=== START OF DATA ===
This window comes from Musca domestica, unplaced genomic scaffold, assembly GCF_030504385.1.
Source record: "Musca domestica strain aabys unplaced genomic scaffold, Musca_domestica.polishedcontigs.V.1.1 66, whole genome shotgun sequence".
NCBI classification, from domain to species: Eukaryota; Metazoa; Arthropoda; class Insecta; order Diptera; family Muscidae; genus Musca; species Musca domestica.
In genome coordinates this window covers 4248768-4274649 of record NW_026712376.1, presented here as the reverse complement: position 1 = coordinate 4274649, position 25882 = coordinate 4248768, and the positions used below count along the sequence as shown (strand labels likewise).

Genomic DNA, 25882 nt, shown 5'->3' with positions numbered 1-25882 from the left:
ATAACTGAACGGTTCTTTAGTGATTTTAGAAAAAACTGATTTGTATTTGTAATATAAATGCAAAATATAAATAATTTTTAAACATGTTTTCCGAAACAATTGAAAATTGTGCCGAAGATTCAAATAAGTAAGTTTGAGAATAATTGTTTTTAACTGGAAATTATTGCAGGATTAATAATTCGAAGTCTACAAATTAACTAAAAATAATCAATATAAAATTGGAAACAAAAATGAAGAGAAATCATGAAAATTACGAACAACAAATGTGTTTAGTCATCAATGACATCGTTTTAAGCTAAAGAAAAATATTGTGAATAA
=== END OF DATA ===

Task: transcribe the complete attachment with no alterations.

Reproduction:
This window comes from Musca domestica, unplaced genomic scaffold, assembly GCF_030504385.1.
Source record: "Musca domestica strain aabys unplaced genomic scaffold, Musca_domestica.polishedcontigs.V.1.1 66, whole genome shotgun sequence".
NCBI classification, from domain to species: Eukaryota; Metazoa; Arthropoda; class Insecta; order Diptera; family Muscidae; genus Musca; species Musca domestica.
In genome coordinates this window covers 4248768-4274649 of record NW_026712376.1, presented here as the reverse complement: position 1 = coordinate 4274649, position 25882 = coordinate 4248768, and the positions used below count along the sequence as shown (strand labels likewise).

Genomic DNA, 25882 nt, shown 5'->3' with positions numbered 1-25882 from the left:
ATAACTGAACGGTTCTTTAGTGATTTTAGAAAAAACTGATTTGTATTTGTAATATAAATGCAAAATATAAATAATTTTTAAACATGTTTTCCGAAACAATTGAAAATTGTGCCGAAGATTCAAATAAGTAAGTTTGAGAATAATTGTTTTTAACTGGAAATTATTGCAGGATTAATAATTCGAAGTCTACAAATTAACTAAAAATAATCAATATAAAATTGGAAACAAAAATGAAGAGAAATCATGAAAATTACGAACAACAAATGTGTTTAGTCATCAATGACATCGTTTTAAGCTAAAGAAAAATATTGTGAATAA